Airlines: A Positive Story in the Works

by: Kristen Hendrickson and Jun Zhu

We think a positive supply/demand scenario may finally be playing out for this notoriously troubled industry group. Endless impediments over the past decade (recession, record-high oil prices and union labor issues just to name a few) have ultimately and painfully led to a massive industry transformation. While the storm is subsiding, an inordinate amount of obstacles may continue troubling the airline industry. Still, this doesn’t mean there isn’t potential for money to be made, as the Airlines group has managed to handily outperform the S&P 500 (total return) by nearly 7% YTD.

Subdued Capacity Supporting Higher Airfares

All of the industry drama has led to a seemingly helpful outcome—system capacity (defined here as U.S. carriers’ domestic + international flights) has been held in check for an extended period of time. This is due to a variety of factors, including managements’ reservations regarding increasing capacity in a slow-growing economy with volatile oil prices, along with bankruptcies and consolidations that have resulted in fewer competitors. This is clear in the chart below, as capacity lost during the recent recession (measured as year-over-year changes in total available seat miles) still has not been fully recovered. Even after some recovery from mid-2010 to mid-2011, capacity growth has slowed again with the 12-month moving average trending down to zero. Also noteworthy are the recent gradual increases to capacity compared to the sharp jumps seen in this reading in the early half of the last decade. It seems Airlines may finally be attempting different tactics and are exhibiting more discipline in this regard.

Capacity Utilization (Load Factor; revenue passenger miles-to-available seat miles) is one of the key ingredients in the airline profitability equation. Depicted below, the load factor has been trending upward over the past couple of decades, reaching historic levels as demand has outpaced capacity growth. Furthermore, looking at this measurement on a year-over-year basis (bars in lower graph), shows the system load factor trending upward since the beginning of 2011.

This constrained capacity ultimately contributed to U.S. carriers’ ability to charge higher airfares. As seen in the chart below, annual real airfares (shown in 1995 dollars) have been rising since 2009. Despite this recent rise of about 14%, prices remain below their real 1995-to-date median, as price wars among airlines have continually driven prices down. These relatively low prices lead us to conclude there may be room to further increase airfares, especially as demand continues growing despite the price hikes that have already taken place.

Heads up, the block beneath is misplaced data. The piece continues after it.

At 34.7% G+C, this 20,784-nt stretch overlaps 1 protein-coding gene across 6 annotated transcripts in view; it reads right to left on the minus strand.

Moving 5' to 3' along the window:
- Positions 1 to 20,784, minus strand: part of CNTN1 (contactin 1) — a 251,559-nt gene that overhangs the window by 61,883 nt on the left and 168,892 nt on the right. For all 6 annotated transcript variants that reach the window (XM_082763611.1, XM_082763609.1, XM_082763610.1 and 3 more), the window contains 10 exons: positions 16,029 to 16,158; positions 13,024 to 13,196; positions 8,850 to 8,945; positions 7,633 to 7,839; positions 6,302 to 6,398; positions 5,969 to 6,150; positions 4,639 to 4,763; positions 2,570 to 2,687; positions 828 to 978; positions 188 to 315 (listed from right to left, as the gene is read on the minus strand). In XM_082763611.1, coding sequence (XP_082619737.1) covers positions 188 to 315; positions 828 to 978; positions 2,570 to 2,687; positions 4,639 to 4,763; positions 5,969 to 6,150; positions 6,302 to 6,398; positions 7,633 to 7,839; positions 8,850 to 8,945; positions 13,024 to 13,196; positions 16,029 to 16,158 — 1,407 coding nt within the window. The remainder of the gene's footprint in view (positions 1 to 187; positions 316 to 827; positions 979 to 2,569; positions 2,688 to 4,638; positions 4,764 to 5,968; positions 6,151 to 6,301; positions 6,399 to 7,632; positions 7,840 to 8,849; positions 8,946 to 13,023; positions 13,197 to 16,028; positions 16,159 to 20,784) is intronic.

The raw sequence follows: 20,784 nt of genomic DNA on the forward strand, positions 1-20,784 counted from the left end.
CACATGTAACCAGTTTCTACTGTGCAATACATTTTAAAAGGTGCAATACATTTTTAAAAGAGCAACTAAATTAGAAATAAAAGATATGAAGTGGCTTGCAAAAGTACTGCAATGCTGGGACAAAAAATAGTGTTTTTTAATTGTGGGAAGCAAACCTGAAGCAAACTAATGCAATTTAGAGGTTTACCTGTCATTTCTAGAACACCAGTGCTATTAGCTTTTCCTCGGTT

Really Yielding

Increasing demand (more on this next) and rising airfares have resulted in growing revenues over the past few years. The chart below shows the annual changes in inflation-adjusted yields (measured in revenue cents per revenue passenger mile) from 1940 through Q2 2012. What is compelling is the 5-year moving average trending upward since the beginning of the last decade and breaking above the 0% threshold for only the second time over this 72 year timeframe. Perhaps we’ve entered a period where real yield can sustain its recent growth.

Travel Volume Rising Along With Travelers’ Enthusiasm

Sustained demand is important to maintain higher ticket prices. According to the Transportation Service Index (compiled by the Department of Transportation), the volume of transportation in the U.S. continues to rise. While the movement of goods has declined somewhat this year, passenger services continues its strong momentum (already reaching peak levels recorded in 2007).

Based on Conference Board’s survey (bottom chart below), consumers are ready to fly for leisure more than any time relative to the past couple of decades. The percentage of survey respondents who plan to travel by plane (chart below) is hovering around 22%, clearly an elevated level compared to the past.

Furthermore, according to the 2012 Business Travel Survey and American Express and CFO Re- search Services, 71% of U.S. financial executives expected to spend the same or more on business travel this year (which already appears to be reflected in the positive YTD data). This is good news as business travelers tend to be less price-sensitive and therefore more lucrative for airlines. The Business Travel Survey mentions significantly fewer firms are reporting negotiated deals/discounts with airlines. All of this bodes well for supporting airfares and, barring any significant events, we expect demand for air transportation to remain strong.